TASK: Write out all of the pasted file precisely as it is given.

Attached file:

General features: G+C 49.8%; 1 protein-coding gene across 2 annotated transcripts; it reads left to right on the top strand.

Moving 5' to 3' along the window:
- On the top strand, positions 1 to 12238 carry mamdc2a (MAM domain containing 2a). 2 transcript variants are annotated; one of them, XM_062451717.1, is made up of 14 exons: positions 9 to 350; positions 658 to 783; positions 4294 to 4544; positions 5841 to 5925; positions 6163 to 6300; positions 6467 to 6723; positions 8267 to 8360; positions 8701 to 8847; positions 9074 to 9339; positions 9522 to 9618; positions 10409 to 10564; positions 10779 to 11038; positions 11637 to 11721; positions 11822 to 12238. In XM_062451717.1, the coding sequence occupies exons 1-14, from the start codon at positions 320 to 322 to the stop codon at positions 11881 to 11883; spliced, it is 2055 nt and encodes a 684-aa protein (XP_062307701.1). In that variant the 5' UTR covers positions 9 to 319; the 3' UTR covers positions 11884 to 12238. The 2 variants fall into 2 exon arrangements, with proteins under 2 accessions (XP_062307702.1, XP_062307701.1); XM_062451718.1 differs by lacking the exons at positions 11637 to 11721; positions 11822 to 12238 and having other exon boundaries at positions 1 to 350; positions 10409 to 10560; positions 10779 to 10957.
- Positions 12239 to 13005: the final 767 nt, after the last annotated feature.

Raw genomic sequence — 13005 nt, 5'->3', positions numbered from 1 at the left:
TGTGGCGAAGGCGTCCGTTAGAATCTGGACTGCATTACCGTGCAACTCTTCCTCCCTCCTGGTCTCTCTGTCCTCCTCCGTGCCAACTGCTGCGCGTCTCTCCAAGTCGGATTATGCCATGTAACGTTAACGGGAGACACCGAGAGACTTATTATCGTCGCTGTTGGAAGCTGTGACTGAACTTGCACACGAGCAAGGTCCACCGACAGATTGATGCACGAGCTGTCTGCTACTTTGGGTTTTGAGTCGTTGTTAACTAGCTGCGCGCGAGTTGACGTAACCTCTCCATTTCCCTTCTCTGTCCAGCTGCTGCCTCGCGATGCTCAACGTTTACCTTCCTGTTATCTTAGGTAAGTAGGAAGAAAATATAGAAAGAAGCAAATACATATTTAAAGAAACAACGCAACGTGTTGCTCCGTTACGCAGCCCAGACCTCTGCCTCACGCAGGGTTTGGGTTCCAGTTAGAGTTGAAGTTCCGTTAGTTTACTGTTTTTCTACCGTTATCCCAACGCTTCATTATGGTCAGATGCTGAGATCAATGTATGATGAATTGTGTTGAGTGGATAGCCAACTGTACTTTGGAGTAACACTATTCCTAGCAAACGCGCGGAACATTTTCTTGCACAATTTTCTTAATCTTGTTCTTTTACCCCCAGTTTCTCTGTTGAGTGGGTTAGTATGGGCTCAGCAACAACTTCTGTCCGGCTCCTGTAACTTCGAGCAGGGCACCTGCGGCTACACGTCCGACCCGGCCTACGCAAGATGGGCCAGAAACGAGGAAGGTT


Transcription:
General features: G+C 49.8%; 1 protein-coding gene across 2 annotated transcripts; it reads left to right on the top strand.

Moving 5' to 3' along the window:
- On the top strand, positions 1 to 12238 carry mamdc2a (MAM domain containing 2a). 2 transcript variants are annotated; one of them, XM_062451717.1, is made up of 14 exons: positions 9 to 350; positions 658 to 783; positions 4294 to 4544; positions 5841 to 5925; positions 6163 to 6300; positions 6467 to 6723; positions 8267 to 8360; positions 8701 to 8847; positions 9074 to 9339; positions 9522 to 9618; positions 10409 to 10564; positions 10779 to 11038; positions 11637 to 11721; positions 11822 to 12238. In XM_062451717.1, the coding sequence occupies exons 1-14, from the start codon at positions 320 to 322 to the stop codon at positions 11881 to 11883; spliced, it is 2055 nt and encodes a 684-aa protein (XP_062307701.1). In that variant the 5' UTR covers positions 9 to 319; the 3' UTR covers positions 11884 to 12238. The 2 variants fall into 2 exon arrangements, with proteins under 2 accessions (XP_062307702.1, XP_062307701.1); XM_062451718.1 differs by lacking the exons at positions 11637 to 11721; positions 11822 to 12238 and having other exon boundaries at positions 1 to 350; positions 10409 to 10560; positions 10779 to 10957.
- Positions 12239 to 13005: the final 767 nt, after the last annotated feature.

Raw genomic sequence — 13005 nt, 5'->3', positions numbered from 1 at the left:
TGTGGCGAAGGCGTCCGTTAGAATCTGGACTGCATTACCGTGCAACTCTTCCTCCCTCCTGGTCTCTCTGTCCTCCTCCGTGCCAACTGCTGCGCGTCTCTCCAAGTCGGATTATGCCATGTAACGTTAACGGGAGACACCGAGAGACTTATTATCGTCGCTGTTGGAAGCTGTGACTGAACTTGCACACGAGCAAGGTCCACCGACAGATTGATGCACGAGCTGTCTGCTACTTTGGGTTTTGAGTCGTTGTTAACTAGCTGCGCGCGAGTTGACGTAACCTCTCCATTTCCCTTCTCTGTCCAGCTGCTGCCTCGCGATGCTCAACGTTTACCTTCCTGTTATCTTAGGTAAGTAGGAAGAAAATATAGAAAGAAGCAAATACATATTTAAAGAAACAACGCAACGTGTTGCTCCGTTACGCAGCCCAGACCTCTGCCTCACGCAGGGTTTGGGTTCCAGTTAGAGTTGAAGTTCCGTTAGTTTACTGTTTTTCTACCGTTATCCCAACGCTTCATTATGGTCAGATGCTGAGATCAATGTATGATGAATTGTGTTGAGTGGATAGCCAACTGTACTTTGGAGTAACACTATTCCTAGCAAACGCGCGGAACATTTTCTTGCACAATTTTCTTAATCTTGTTCTTTTACCCCCAGTTTCTCTGTTGAGTGGGTTAGTATGGGCTCAGCAACAACTTCTGTCCGGCTCCTGTAACTTCGAGCAGGGCACCTGCGGCTACACGTCCGACCCGGCCTACGCAAGATGGGCCAGAAACGAGGAAGGTT